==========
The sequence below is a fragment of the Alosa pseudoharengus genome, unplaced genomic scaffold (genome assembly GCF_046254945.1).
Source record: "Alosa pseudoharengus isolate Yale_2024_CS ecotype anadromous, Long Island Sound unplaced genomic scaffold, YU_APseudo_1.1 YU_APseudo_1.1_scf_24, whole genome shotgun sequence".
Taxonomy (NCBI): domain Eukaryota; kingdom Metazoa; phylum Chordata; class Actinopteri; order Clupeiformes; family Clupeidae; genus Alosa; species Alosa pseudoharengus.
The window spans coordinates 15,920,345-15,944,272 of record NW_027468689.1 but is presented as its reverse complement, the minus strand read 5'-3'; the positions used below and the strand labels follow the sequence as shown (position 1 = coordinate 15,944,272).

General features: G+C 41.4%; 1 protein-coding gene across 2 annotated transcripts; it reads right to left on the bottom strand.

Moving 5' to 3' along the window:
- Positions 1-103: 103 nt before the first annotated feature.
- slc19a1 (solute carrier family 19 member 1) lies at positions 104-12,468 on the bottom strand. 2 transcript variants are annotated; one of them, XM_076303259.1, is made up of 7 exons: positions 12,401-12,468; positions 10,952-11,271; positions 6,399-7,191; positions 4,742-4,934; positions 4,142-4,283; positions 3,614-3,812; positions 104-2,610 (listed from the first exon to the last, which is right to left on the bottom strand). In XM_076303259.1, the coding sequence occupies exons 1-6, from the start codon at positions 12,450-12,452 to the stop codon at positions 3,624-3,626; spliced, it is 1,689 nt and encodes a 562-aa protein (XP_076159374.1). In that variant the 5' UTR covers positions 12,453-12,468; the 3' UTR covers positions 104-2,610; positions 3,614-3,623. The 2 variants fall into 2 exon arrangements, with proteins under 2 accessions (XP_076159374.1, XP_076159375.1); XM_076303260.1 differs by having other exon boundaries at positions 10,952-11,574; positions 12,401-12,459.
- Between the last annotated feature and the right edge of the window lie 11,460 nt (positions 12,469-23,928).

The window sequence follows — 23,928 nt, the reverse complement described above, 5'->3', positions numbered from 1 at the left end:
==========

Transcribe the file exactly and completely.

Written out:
The sequence below is a fragment of the Alosa pseudoharengus genome, unplaced genomic scaffold (genome assembly GCF_046254945.1).
Source record: "Alosa pseudoharengus isolate Yale_2024_CS ecotype anadromous, Long Island Sound unplaced genomic scaffold, YU_APseudo_1.1 YU_APseudo_1.1_scf_24, whole genome shotgun sequence".
Taxonomy (NCBI): domain Eukaryota; kingdom Metazoa; phylum Chordata; class Actinopteri; order Clupeiformes; family Clupeidae; genus Alosa; species Alosa pseudoharengus.
The window spans coordinates 15,920,345-15,944,272 of record NW_027468689.1 but is presented as its reverse complement, the minus strand read 5'-3'; the positions used below and the strand labels follow the sequence as shown (position 1 = coordinate 15,944,272).

General features: G+C 41.4%; 1 protein-coding gene across 2 annotated transcripts; it reads right to left on the bottom strand.

Moving 5' to 3' along the window:
- Positions 1-103: 103 nt before the first annotated feature.
- slc19a1 (solute carrier family 19 member 1) lies at positions 104-12,468 on the bottom strand. 2 transcript variants are annotated; one of them, XM_076303259.1, is made up of 7 exons: positions 12,401-12,468; positions 10,952-11,271; positions 6,399-7,191; positions 4,742-4,934; positions 4,142-4,283; positions 3,614-3,812; positions 104-2,610 (listed from the first exon to the last, which is right to left on the bottom strand). In XM_076303259.1, the coding sequence occupies exons 1-6, from the start codon at positions 12,450-12,452 to the stop codon at positions 3,624-3,626; spliced, it is 1,689 nt and encodes a 562-aa protein (XP_076159374.1). In that variant the 5' UTR covers positions 12,453-12,468; the 3' UTR covers positions 104-2,610; positions 3,614-3,623. The 2 variants fall into 2 exon arrangements, with proteins under 2 accessions (XP_076159374.1, XP_076159375.1); XM_076303260.1 differs by having other exon boundaries at positions 10,952-11,574; positions 12,401-12,459.
- Between the last annotated feature and the right edge of the window lie 11,460 nt (positions 12,469-23,928).

The window sequence follows — 23,928 nt, the reverse complement described above, 5'->3', positions numbered from 1 at the left end: